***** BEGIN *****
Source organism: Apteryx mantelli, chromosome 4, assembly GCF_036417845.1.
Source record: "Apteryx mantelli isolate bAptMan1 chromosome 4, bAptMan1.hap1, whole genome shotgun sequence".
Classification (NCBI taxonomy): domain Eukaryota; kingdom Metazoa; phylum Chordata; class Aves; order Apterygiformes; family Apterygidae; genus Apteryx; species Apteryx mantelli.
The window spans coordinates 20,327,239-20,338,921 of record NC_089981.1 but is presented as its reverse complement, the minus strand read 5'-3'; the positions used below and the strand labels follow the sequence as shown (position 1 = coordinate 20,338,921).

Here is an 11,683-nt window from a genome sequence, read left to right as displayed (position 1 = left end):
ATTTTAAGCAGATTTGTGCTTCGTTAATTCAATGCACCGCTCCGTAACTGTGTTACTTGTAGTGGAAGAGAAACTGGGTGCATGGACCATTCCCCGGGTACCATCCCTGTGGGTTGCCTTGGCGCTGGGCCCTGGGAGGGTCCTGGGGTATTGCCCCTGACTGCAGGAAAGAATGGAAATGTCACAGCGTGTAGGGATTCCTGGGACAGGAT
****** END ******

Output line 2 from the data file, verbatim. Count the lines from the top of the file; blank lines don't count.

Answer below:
Source record: "Apteryx mantelli isolate bAptMan1 chromosome 4, bAptMan1.hap1, whole genome shotgun sequence".